And I think the end product of using Pahoehoe (the runny stuff) would be a container filled with basically crushed glass.
 

Offline neilep

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what material is the bucket made from ?..can it be a regular metal bucket ?
 

Offline Karen W.

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I was on your wave length thinking the liquid nitrogen may have already damaged the bucket depending on its construction..so could they even have been meshed like that in a bucket.. and what reaction would the materials themselves have with the two combinations...?
 

Offline latebind

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Lets assume its an appropriate container. Bucket was the wrong word, I really just meant one of those metal things that look like big pots, you know the ones that are always being used to hold liquid nitrogen :)

One thing to consider as well, is that you have a choice of which lava you would like to put in there. Of course if you choose the wrong lava it could be your last experiment, so choose wisely.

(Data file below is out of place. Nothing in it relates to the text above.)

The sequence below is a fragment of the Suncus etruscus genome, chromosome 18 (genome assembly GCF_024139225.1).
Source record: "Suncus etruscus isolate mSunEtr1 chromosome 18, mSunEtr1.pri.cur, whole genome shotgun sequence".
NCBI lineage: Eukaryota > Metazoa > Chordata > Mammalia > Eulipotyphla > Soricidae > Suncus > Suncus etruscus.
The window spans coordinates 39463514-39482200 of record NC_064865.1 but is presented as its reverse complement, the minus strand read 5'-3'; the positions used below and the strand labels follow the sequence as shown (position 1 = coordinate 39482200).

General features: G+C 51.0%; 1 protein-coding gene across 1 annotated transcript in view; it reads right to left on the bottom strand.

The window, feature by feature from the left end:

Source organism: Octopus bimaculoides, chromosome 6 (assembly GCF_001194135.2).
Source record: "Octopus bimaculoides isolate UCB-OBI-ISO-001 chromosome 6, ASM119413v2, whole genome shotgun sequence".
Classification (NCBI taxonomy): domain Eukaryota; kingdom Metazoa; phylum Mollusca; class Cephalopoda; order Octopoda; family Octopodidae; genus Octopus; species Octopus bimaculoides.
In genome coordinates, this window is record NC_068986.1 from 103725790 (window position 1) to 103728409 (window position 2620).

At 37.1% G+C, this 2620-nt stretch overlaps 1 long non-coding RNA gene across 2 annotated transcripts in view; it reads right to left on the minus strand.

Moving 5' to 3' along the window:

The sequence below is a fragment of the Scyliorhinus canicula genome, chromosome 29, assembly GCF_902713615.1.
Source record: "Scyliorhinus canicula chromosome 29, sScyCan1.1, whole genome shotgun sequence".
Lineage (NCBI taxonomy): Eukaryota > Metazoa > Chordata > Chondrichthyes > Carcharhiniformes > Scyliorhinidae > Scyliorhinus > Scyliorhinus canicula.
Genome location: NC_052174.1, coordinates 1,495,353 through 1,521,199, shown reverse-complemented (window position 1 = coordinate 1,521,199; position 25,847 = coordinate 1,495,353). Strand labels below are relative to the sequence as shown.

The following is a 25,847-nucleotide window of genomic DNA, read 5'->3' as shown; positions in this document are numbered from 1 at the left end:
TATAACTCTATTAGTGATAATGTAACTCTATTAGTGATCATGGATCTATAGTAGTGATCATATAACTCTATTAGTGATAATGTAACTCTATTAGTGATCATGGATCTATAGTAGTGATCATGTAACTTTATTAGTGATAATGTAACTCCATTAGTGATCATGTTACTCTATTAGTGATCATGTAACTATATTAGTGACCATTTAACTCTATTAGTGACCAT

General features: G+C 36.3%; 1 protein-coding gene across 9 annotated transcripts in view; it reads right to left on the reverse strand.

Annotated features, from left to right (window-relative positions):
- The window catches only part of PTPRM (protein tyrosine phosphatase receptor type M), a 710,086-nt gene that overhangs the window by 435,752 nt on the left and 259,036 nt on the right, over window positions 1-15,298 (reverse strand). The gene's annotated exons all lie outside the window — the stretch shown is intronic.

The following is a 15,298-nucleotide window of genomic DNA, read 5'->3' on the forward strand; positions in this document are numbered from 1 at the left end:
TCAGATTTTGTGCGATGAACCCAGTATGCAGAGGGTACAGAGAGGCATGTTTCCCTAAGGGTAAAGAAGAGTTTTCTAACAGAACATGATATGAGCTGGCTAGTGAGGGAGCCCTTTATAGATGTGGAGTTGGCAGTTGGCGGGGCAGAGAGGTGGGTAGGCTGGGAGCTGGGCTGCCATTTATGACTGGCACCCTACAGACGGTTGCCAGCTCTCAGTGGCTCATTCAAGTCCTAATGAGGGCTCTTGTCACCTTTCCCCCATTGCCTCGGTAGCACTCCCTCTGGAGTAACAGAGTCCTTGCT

Offline neilep

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Lets assume its an appropriate container. Bucket was the wrong word, I really just meant one of those metal things that look like big pots, you know the ones that are always being used to hold liquid nitrogen :)

One thing to consider as well, is that you have a choice of which lava you would like to put in there. Of course if you choose the wrong lava it could be your last experiment, so choose wisely.



Good thinking ...cos a bucket made from...say...belly button fluff would be a no no !...and ewe don't mean this kind of lava do ewe ?




.......cos that just won't work either !



 

Offline lightarrow

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Offline JimBob

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Gee. There could be a lot of fun here.

If you had a closed bucket with a tight fitting lid -

B A N G !


Just think of all that liquid rapidly expanding to gas. That is the method of most all explosions.
 

Offline latebind

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Lets assume its an appropriate container. Bucket was the wrong word, I really just meant one of those metal things that look like big pots, you know the ones that are always being used to hold liquid nitrogen :)